The Zimbabwean government of President Robert Mugabe has been a thorn in the side of the independent press. In 2004, the Daily News was banned for publishing material critical of the president. Police promptly sealed the premises of the newspaper. On four separate occasions, courts invalidated the ban, but the government defied the courts. After a four-month standoff, a high court judge ordered the police to vacate the premises of the newspaper. To the amazement of everyone, the police complied with the order. As these examples show, the media law environment in contemporary Africa is characterized by a system of law and disorder, a model of governance based on the triumph of arbitrary legalism over individual rights.
Electronic Media Regulatory Agencies
One of the novelties of the post-Cold War era was the creation of regulatory agencies to manage the airwaves. The degree of independence of these agencies depends on the political context in which they operate. Many of these agencies are neither insulated from political pressure nor adequately funded. The result is that transformation of broadcasting from state monopolies to competitive, market-oriented, or public service systems has not always been transparent.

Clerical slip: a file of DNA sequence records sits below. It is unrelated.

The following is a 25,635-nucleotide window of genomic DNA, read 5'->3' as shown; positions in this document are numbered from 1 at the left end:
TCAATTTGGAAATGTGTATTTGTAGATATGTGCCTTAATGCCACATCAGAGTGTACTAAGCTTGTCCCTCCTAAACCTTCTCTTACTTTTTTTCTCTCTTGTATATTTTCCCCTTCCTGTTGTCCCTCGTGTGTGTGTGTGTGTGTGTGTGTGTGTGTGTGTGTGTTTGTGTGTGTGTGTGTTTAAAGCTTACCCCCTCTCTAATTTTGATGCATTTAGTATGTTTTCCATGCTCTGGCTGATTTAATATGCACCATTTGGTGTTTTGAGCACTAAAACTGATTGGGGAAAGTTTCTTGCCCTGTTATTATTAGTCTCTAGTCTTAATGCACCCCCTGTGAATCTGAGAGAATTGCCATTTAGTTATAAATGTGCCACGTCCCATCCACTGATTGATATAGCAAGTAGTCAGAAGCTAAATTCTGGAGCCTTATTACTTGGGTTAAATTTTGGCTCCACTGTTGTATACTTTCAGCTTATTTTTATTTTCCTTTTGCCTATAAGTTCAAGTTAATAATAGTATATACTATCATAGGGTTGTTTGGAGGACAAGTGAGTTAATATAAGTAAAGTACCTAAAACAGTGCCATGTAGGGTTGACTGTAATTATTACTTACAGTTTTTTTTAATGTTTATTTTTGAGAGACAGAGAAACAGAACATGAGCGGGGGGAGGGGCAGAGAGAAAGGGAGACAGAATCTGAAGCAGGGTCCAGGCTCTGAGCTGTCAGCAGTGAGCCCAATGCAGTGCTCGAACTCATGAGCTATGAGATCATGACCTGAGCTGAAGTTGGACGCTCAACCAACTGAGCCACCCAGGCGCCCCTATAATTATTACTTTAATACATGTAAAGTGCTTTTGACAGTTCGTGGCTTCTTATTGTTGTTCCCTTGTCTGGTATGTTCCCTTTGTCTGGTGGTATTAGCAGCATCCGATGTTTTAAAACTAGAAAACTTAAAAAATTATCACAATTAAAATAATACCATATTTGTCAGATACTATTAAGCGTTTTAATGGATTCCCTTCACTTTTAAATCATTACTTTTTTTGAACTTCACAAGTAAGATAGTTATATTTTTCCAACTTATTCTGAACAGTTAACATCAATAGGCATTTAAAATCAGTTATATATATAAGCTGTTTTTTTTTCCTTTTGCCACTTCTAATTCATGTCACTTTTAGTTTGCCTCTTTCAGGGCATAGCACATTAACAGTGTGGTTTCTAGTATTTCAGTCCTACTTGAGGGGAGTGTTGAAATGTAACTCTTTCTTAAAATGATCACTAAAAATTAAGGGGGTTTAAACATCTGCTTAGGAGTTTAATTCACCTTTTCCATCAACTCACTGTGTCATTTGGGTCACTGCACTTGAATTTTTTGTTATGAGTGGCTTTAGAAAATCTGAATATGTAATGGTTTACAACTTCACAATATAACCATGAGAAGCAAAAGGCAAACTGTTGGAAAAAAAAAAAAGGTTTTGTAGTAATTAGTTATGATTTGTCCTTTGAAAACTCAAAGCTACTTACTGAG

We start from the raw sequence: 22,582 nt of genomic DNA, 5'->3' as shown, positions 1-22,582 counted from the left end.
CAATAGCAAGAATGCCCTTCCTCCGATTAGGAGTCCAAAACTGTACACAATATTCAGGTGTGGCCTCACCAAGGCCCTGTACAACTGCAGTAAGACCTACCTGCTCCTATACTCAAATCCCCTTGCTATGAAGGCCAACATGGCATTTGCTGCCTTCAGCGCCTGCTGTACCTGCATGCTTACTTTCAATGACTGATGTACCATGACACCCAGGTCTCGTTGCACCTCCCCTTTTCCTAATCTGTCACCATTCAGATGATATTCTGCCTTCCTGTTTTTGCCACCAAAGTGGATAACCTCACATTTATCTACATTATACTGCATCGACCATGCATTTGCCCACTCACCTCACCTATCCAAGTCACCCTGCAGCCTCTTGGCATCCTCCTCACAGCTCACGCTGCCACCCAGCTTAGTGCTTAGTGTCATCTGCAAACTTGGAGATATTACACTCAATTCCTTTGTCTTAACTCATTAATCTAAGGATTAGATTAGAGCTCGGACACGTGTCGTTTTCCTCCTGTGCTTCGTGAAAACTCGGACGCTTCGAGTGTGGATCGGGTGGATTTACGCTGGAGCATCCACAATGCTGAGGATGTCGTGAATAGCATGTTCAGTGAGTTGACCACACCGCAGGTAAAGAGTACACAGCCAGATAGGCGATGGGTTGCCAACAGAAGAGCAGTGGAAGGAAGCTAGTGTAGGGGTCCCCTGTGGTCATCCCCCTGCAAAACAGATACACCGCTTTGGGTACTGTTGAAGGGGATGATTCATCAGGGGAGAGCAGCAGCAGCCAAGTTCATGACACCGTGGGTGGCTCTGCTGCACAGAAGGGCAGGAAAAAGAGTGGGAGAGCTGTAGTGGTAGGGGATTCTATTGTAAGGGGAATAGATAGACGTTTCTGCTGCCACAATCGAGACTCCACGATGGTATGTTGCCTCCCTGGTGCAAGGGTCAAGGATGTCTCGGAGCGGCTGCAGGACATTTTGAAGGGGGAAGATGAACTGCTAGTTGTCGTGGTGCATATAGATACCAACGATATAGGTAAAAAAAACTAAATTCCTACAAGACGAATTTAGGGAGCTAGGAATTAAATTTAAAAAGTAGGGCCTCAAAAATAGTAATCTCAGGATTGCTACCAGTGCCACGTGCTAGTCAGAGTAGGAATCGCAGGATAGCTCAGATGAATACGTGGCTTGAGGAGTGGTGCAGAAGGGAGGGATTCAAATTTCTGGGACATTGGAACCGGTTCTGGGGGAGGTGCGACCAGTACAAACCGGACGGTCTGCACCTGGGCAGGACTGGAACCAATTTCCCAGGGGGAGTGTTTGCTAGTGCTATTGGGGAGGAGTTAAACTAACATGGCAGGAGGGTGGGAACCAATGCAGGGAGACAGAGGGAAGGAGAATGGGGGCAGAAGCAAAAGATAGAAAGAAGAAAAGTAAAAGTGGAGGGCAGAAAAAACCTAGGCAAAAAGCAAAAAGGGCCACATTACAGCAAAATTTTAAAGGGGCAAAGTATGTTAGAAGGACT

Uganda was the first East African country to liberalize its airwaves. Parliament passed the Electronic Media Statute of 1996 and the Uganda Communications Commission (UCC) Act of 1997 to regulate the electronic media sector. The UCC was given the power to issue broadcast licenses as well as establish, manage, and operate Information and Communication Technology (ICT) training centers. Other African regulatory agencies include the National Broadcasting Corporation of Nigeria (NBC) and the Communications Commission of Kenya. The Independent Broadcasting Authority (IBA) of South Africa is one of the most independent communications regulators on the continent. It manages the frequency spectrum and promotes diversity and equal political access to radio and television broadcasting.
Internet Law and Policy